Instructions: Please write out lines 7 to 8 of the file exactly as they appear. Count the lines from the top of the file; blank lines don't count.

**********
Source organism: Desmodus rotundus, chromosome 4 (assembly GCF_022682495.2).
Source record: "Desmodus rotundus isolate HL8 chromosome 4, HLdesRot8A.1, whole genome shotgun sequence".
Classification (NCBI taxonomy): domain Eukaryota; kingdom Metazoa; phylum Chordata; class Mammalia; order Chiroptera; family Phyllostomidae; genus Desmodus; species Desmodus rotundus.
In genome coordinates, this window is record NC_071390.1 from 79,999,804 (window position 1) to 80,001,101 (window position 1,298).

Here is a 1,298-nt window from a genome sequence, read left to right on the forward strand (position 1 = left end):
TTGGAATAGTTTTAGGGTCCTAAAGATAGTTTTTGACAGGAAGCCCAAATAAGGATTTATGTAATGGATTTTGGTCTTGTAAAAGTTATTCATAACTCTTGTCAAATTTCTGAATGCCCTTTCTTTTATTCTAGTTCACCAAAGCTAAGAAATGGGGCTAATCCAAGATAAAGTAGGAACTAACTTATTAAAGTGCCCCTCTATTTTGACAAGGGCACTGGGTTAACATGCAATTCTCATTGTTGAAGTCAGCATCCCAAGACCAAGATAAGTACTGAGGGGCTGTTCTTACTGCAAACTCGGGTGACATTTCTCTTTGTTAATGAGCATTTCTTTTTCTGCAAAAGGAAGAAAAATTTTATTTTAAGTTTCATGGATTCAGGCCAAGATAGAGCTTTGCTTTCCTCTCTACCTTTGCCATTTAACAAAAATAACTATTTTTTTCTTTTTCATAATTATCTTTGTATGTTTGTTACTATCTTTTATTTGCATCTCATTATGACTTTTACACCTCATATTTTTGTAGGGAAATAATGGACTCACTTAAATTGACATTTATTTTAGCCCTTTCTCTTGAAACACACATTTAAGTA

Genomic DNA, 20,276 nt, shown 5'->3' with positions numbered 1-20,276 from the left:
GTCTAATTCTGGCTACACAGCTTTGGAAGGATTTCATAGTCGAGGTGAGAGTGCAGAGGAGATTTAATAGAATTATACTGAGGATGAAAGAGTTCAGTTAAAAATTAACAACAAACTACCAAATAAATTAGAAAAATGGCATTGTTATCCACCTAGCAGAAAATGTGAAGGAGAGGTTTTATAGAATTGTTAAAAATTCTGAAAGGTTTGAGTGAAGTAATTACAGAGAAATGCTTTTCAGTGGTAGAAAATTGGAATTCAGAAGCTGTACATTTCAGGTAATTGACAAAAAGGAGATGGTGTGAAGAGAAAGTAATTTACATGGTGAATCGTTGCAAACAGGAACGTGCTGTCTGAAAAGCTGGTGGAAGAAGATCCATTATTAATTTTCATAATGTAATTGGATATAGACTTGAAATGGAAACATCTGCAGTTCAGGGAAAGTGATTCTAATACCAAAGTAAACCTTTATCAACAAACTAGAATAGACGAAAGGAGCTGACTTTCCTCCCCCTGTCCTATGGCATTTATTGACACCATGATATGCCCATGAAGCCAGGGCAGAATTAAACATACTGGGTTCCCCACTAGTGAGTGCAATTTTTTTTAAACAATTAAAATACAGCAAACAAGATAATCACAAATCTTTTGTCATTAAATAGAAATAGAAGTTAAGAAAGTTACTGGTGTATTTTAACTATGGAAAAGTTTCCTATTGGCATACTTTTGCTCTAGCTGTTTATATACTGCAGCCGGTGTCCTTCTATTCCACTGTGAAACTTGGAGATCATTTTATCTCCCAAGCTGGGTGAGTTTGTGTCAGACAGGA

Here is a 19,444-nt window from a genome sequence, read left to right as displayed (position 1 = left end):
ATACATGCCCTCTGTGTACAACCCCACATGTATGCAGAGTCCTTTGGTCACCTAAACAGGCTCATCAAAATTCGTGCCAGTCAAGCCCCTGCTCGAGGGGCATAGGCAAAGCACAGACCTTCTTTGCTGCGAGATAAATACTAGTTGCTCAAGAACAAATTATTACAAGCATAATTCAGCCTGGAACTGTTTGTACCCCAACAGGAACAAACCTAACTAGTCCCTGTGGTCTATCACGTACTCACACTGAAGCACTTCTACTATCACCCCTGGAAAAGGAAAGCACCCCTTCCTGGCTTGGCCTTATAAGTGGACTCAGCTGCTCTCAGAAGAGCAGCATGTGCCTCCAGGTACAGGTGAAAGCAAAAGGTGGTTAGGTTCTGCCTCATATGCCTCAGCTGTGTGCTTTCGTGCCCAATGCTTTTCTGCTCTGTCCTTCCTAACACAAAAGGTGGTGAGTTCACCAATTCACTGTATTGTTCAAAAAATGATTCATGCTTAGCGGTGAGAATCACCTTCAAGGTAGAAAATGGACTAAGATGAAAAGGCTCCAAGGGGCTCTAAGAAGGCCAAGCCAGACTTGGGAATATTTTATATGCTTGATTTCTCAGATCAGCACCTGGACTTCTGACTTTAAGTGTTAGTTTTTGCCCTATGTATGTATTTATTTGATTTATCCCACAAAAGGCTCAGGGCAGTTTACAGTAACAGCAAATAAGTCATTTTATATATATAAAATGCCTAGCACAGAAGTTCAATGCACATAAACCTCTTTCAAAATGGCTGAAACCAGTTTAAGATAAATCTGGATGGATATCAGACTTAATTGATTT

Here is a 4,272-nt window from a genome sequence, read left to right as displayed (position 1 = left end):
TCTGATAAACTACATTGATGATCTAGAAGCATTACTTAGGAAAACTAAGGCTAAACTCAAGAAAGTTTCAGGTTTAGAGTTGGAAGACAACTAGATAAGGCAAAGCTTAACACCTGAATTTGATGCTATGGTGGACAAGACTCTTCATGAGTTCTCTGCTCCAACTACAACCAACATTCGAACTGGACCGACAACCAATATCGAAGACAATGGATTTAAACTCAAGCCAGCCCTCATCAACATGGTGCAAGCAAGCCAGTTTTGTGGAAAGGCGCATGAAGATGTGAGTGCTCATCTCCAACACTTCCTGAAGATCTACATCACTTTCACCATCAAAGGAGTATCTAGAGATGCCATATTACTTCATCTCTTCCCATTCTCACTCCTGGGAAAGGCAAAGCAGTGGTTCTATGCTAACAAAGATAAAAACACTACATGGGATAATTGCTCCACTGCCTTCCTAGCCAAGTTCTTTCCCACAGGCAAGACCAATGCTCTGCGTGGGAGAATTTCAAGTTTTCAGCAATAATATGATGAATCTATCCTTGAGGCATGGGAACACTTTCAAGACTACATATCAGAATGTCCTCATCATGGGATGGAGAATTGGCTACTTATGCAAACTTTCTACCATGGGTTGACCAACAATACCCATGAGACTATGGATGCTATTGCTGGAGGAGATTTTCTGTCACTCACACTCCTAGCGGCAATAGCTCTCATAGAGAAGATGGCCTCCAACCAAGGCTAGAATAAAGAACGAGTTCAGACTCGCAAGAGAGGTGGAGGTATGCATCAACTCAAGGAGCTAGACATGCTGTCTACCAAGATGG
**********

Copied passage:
Genomic DNA, 20,276 nt, shown 5'->3' with positions numbered 1-20,276 from the left:
GTCTAATTCTGGCTACACAGCTTTGGAAGGATTTCATAGTCGAGGTGAGAGTGCAGAGGAGATTTAATAGAATTATACTGAGGATGAAAGAGTTCAGTTAAAAATTAACAACAAACTACCAAATAAATTAGAAAAATGGCATTGTTATCCACCTAGCAGAAAATGTGAAGGAGAGGTTTTATAGAATTGTTAAAAATTCTGAAAGGTTTGAGTGAAGTAATTACAGAGAAATGCTTTTCAGTGGTAGAAAATTGGAATTCAGAAGCTGTACATTTCAGGTAATTGACAAAAAGGAGATGGTGTGAAGAGAAAGTAATTTACATGGTGAATCGTTGCAAACAGGAACGTGCTGTCTGAAAAGCTGGTGGAAGAAGATCCATTATTAATTTTCATAATGTAATTGGATATAGACTTGAAATGGAAACATCTGCAGTTCAGGGAAAGTGATTCTAATACCAAAGTAAACCTTTATCAACAAACTAGAATAGACGAAAGGAGCTGACTTTCCTCCCCCTGTCCTATGGCATTTATTGACACCATGATATGCCCATGAAGCCAGGGCAGAATTAAACATACTGGGTTCCCCACTAGTGAGTGCAATTTTTTTTAAACAATTAAAATACAGCAAACAAGATAATCACAAATCTTTTGTCATTAAATAGAAATAGAAGTTAAGAAAGTTACTGGTGTATTTTAACTATGGAAAAGTTTCCTATTGGCATACTTTTGCTCTAGCTGTTTATATACTGCAGCCGGTGTCCTTCTATTCCACTGTGAAACTTGGAGATCATTTTATCTCCCAAGCTGGGTGAGTTTGTGTCAGACAGGA